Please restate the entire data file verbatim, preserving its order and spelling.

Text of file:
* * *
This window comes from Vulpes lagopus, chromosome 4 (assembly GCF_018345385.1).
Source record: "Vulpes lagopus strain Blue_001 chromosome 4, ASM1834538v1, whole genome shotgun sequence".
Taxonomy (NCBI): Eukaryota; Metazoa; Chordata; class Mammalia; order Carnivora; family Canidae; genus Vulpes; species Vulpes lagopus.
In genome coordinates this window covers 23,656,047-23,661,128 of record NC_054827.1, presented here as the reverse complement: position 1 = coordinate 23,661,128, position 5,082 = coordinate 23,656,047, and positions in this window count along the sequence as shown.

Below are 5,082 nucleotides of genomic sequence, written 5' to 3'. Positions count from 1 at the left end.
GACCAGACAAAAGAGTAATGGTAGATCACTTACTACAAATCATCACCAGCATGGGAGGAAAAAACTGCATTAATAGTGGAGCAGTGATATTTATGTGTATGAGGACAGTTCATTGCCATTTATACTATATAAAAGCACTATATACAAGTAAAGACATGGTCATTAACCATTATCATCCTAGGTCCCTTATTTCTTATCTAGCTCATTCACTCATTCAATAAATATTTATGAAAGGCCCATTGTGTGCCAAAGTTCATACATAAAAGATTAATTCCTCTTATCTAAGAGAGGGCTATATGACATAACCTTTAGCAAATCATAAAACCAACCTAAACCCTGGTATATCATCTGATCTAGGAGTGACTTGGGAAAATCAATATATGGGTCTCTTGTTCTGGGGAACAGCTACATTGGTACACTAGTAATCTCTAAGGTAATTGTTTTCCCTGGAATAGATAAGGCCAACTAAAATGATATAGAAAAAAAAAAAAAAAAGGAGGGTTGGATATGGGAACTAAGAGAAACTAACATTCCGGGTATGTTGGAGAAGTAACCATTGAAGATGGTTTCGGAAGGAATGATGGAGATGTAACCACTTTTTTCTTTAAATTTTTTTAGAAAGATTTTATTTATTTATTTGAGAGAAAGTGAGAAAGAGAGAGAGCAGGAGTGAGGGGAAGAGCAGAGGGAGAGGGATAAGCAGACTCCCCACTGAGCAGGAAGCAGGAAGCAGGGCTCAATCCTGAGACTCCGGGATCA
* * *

This window comes from Vulpes lagopus, chromosome 4 (assembly GCF_018345385.1).
Source record: "Vulpes lagopus strain Blue_001 chromosome 4, ASM1834538v1, whole genome shotgun sequence".
Taxonomy (NCBI): Eukaryota; Metazoa; Chordata; class Mammalia; order Carnivora; family Canidae; genus Vulpes; species Vulpes lagopus.
In genome coordinates this window covers 23,656,047-23,661,128 of record NC_054827.1, presented here as the reverse complement: position 1 = coordinate 23,661,128, position 5,082 = coordinate 23,656,047, and positions in this window count along the sequence as shown.

Below are 5,082 nucleotides of genomic sequence, written 5' to 3'. Positions count from 1 at the left end.
GACCAGACAAAAGAGTAATGGTAGATCACTTACTACAAATCATCACCAGCATGGGAGGAAAAAACTGCATTAATAGTGGAGCAGTGATATTTATGTGTATGAGGACAGTTCATTGCCATTTATACTATATAAAAGCACTATATACAAGTAAAGACATGGTCATTAACCATTATCATCCTAGGTCCCTTATTTCTTATCTAGCTCATTCACTCATTCAATAAATATTTATGAAAGGCCCATTGTGTGCCAAAGTTCATACATAAAAGATTAATTCCTCTTATCTAAGAGAGGGCTATATGACATAACCTTTAGCAAATCATAAAACCAACCTAAACCCTGGTATATCATCTGATCTAGGAGTGACTTGGGAAAATCAATATATGGGTCTCTTGTTCTGGGGAACAGCTACATTGGTACACTAGTAATCTCTAAGGTAATTGTTTTCCCTGGAATAGATAAGGCCAACTAAAATGATATAGAAAAAAAAAAAAAAAAGGAGGGTTGGATATGGGAACTAAGAGAAACTAACATTCCGGGTATGTTGGAGAAGTAACCATTGAAGATGGTTTCGGAAGGAATGATGGAGATGTAACCACTTTTTTCTTTAAATTTTTTTAGAAAGATTTTATTTATTTATTTGAGAGAAAGTGAGAAAGAGAGAGAGCAGGAGTGAGGGGAAGAGCAGAGGGAGAGGGATAAGCAGACTCCCCACTGAGCAGGAAGCAGGAAGCAGGGCTCAATCCTGAGACTCCGGGATCA